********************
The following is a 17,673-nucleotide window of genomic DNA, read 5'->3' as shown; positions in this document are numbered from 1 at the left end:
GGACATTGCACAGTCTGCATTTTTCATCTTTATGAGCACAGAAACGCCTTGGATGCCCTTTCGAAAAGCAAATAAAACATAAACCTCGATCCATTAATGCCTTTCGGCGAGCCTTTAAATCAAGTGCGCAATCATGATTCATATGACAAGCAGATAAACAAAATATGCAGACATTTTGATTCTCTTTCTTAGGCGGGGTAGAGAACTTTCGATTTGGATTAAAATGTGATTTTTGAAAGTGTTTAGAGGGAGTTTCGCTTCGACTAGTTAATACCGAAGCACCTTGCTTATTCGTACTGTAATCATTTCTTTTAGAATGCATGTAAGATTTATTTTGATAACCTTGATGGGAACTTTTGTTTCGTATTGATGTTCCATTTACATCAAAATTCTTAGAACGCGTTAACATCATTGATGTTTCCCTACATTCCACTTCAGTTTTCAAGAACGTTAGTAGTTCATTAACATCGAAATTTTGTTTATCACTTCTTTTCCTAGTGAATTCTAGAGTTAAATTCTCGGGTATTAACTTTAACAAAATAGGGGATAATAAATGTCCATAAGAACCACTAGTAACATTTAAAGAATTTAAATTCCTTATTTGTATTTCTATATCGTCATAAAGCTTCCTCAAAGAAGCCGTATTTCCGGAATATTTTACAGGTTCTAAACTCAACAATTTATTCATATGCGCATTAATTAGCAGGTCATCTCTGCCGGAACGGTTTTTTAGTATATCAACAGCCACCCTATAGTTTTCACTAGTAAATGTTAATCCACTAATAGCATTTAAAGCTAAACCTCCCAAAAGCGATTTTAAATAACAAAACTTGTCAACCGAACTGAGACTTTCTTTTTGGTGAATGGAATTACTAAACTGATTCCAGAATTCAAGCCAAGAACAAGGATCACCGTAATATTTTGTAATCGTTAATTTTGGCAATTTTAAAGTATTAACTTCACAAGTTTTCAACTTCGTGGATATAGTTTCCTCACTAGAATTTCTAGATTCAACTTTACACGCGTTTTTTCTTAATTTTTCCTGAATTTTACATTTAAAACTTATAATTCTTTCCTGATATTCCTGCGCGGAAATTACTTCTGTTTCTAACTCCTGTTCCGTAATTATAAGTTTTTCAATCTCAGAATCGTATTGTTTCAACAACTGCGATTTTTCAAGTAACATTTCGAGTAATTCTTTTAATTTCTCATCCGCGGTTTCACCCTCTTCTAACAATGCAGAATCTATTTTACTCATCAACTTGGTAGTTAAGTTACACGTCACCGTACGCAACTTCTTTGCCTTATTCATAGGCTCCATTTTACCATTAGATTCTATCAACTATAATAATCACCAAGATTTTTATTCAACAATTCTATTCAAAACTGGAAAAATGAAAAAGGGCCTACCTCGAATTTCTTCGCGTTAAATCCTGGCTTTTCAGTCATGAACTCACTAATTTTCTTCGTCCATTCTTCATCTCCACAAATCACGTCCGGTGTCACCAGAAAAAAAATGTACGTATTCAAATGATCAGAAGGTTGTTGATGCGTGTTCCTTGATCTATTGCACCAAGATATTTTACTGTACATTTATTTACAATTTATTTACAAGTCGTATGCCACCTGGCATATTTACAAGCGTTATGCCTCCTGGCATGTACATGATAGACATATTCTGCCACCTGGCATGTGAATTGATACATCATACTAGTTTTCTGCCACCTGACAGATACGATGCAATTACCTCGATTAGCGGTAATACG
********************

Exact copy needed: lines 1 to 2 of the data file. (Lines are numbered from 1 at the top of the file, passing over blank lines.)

The following is a 17,673-nucleotide window of genomic DNA, read 5'->3' as shown; positions in this document are numbered from 1 at the left end:
GGACATTGCACAGTCTGCATTTTTCATCTTTATGAGCACAGAAACGCCTTGGATGCCCTTTCGAAAAGCAAATAAAACATAAACCTCGATCCATTAATGCCTTTCGGCGAGCCTTTAAATCAAGTGCGCAATCATGATTCATATGACAAGCAGATAAACAAAATATGCAGACATTTTGATTCTCTTTCTTAGGCGGGGTAGAGAACTTTCGATTTGGATTAAAATGTGATTTTTGAAAGTGTTTAGAGGGAGTTTCGCTTCGACTAGTTAATACCGAAGCACCTTGCTTATTCGTACTGTAATCATTTCTTTTAGAATGCATGTAAGATTTATTTTGATAACCTTGATGGGAACTTTTGTTTCGTATTGATGTTCCATTTACATCAAAATTCTTAGAACGCGTTAACATCATTGATGTTTCCCTACATTCCACTTCAGTTTTCAAGAACGTTAGTAGTTCATTAACATCGAAATTTTGTTTATCACTTCTTTTCCTAGTGAATTCTAGAGTTAAATTCTCGGGTATTAACTTTAACAAAATAGGGGATAATAAATGTCCATAAGAACCACTAGTAACATTTAAAGAATTTAAATTCCTTATTTGTATTTCTATATCGTCATAAAGCTTCCTCAAAGAAGCCGTATTTCCGGAATATTTTACAGGTTCTAAACTCAACAATTTATTCATATGCGCATTAATTAGCAGGTCATCTCTGCCGGAACGGTTTTTTAGTATATCAACAGCCACCCTATAGTTTTCACTAGTAAATGTTAATCCACTAATAGCATTTAAAGCTAAACCTCCCAAAAGCGATTTTAAATAACAAAACTTGTCAACCGAACTGAGACTTTCTTTTTGGTGAATGGAATTACTAAACTGATTCCAGAATTCAAGCCAAGAACAAGGATCACCGTAATATTTTGTAATCGTTAATTTTGGCAATTTTAAAGTATTAACTTCACAAGTTTTCAACTTCGTGGATATAGTTTCCTCACTAGAATTTCTAGATTCAACTTTACACGCGTTTTTTCTTAATTTTTCCTGAATTTTACATTTAAAACTTATAATTCTTTCCTGATATTCCTGCGCGGAAATTACTTCTGTTTCTAACTCCTGTTCCGTAATTATAAGTTTTTCAATCTCAGAATCGTATTGTTTCAACAACTGCGATTTTTCAAGTAACATTTCGAGTAATTCTTTTAATTTCTCATCCGCGGTTTCACCCTCTTCTAACAATGCAGAATCTATTTTACTCATCAACTTGGTAGTTAAGTTACACGTCACCGTACGCAACTTCTTTGCCTTATTCATAGGCTCCATTTTACCATTAGATTCTATCAACTATAATAATCACCAAGATTTTTATTCAACAATTCTATTCAAAACTGGAAAAATGAAAAAGGGCCTACCTCGAATTTCTTCGCGTTAAATCCTGGCTTTTCAGTCATGAACTCACTAATTTTCTTCGTCCATTCTTCATCTCCACAAATCACGTCCGGTGTCACCAGAAAAAAAATGTACGTATTCAAATGATCAGAAGGTTGTTGATGCGTGTTCCTTGATCTATTGCACCAAGATATTTTACTGTACATTTATTTACAATTTATTTACAAGTCGTATGCCACCTGGCATATTTACAAGCGTTATGCCTCCTGGCATGTACATGATAGACATATTCTGCCACCTGGCATGTGAATTGATACATCATACTAGTTTTCTGCCACCTGACAGATACGATGCAATTACCTCGATTAGCGGTAATACG